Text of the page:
A fresh outlook

Readers will notice some changes in the look and feel of this first issue of 2004. The changes, including a slightly larger format and an updated design, are intended to make it easier for readers to navigate and to offer easy entry points to find information.

Habits change; therefore, we are mindful of the lesson from Charles Darwin that it is not the strongest or the fastest who survives. Instead, those who survive are those who adapt best.

From talking to our readers, we have learned that how you gather and use information has changed. You look for news and source documents online. You think charts and graphs and comparisons work better in print. You need better links to and from online content. You want to understand what is where and why, and you need a distinction between what is online and what is in print. This new package is our effort to meet your needs.

You will find new sections — and signposts will help you find them. We have placed a new emphasis on research and original survey material, and a companion redesign of our online offerings is keyed to your need to find information quickly.

We believe our new packaging is not only cosmetic, but also a substantive response to the way our readers want to look for and use information. We welcome your response. This, as always, is a work in progress and is performance-based — we count on our readers to let us know how we are doing.

This first issue marks the new design and the new year with a special report, the Federal Computer Week Watch List. Our team of reporters culled insights and opinions from people across the federal community to assemble lists of the people, programs, technologies and policies that figure prominently on the agenda for 2004.

The lists are necessarily subjective and open to disagreement. Submit your thoughts at www.fcw.com/fcwdownload — our new online resource for magazine readers. And let the debates begin.

Anne A. Armstrong, Publisher John Monroe, Editor

FCW Media Group Federal Computer Week

The 2015 Federal 100

Meet 100 women and men who are doing great things in federal IT.

Featured

  • Shutterstock image (by venimo): e-learning concept image, digital content and online webinar icons.

    Can MOOCs make the grade for federal training?

    Massive open online courses can offer specialized IT instruction on a flexible schedule and on the cheap. That may not always mesh with government's preference for structure and certification, however.

  • Shutterstock image (by edel): graduation cap and diploma.

    Cybersecurity: 6 schools with the right stuff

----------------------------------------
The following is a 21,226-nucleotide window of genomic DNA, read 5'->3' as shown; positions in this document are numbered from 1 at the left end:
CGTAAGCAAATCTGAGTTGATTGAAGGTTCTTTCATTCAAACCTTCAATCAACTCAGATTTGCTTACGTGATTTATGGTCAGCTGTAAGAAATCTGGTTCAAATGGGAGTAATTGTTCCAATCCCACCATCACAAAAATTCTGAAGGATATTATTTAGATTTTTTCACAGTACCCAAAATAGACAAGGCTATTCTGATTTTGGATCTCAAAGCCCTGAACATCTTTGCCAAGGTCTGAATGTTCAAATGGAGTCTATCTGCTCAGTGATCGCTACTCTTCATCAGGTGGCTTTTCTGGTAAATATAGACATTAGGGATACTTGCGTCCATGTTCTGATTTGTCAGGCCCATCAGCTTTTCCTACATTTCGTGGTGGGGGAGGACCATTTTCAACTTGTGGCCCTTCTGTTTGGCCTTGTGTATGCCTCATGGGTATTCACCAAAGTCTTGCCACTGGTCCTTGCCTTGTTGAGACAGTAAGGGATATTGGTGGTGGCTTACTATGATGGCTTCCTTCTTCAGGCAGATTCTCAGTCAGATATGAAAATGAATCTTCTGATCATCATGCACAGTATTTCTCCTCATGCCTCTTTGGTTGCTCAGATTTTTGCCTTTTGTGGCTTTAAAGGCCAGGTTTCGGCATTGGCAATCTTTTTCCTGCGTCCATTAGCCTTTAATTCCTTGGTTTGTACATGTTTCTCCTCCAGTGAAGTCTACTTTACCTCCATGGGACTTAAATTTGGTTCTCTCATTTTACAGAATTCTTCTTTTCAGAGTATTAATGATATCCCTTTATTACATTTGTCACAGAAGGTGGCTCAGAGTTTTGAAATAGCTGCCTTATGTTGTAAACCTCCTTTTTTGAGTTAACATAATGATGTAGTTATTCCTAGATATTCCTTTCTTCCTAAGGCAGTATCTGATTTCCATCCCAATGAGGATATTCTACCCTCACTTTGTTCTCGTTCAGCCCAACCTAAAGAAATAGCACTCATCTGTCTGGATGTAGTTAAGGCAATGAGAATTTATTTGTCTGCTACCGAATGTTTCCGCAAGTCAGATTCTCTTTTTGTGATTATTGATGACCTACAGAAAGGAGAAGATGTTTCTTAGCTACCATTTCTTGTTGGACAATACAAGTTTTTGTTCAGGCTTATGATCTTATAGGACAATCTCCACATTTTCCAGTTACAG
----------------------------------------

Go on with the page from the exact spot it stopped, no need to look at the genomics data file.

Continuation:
The federal government craves more cybersecurity professionals. These six schools are helping meet that demand.

  • Rick Holgate

    Holgate to depart ATF

    Former ACT president will take a job with Gartner, follow his spouse to Vienna, Austria.

  • Are VA techies slacking off on Yammer?

    A new IG report cites security and productivity concerns associated with employees' use of the popular online collaboration tool.

  • Shutterstock image: digital fingerprint, cyber crime.

    Exclusive: The OPM breach details you haven't seen

    An official timeline of the Office of Personnel Management breach obtained by FCW pinpoints the hackers’ calibrated extraction of data, and the government's step-by-step response.

  • Stephen Warren

    Deputy CIO Warren exits VA

    The onetime acting CIO at Veterans Affairs will be taking over CIO duties at the Office of the Comptroller of the Currency.

  • Shutterstock image: monitoring factors of healthcare.

    DOD awards massive health records contract

    Leidos, Accenture and Cerner pull off an unexpected win of the multi-billion-dollar Defense Healthcare Management System Modernization contract, beating out the presumptive health-records leader.

  • Sweating the OPM data breach -- Illustration by Dragutin Cvijanovic

    Sweating the stolen data

    Millions of background-check records were compromised, OPM now says. Here's the jaw-dropping range of personal data that was exposed.

  • FCW magazine

    Let's talk about Alliant 2

    The General Services Administration is going to great lengths to gather feedback on its IT services GWAC. Will it make for a better acquisition vehicle?

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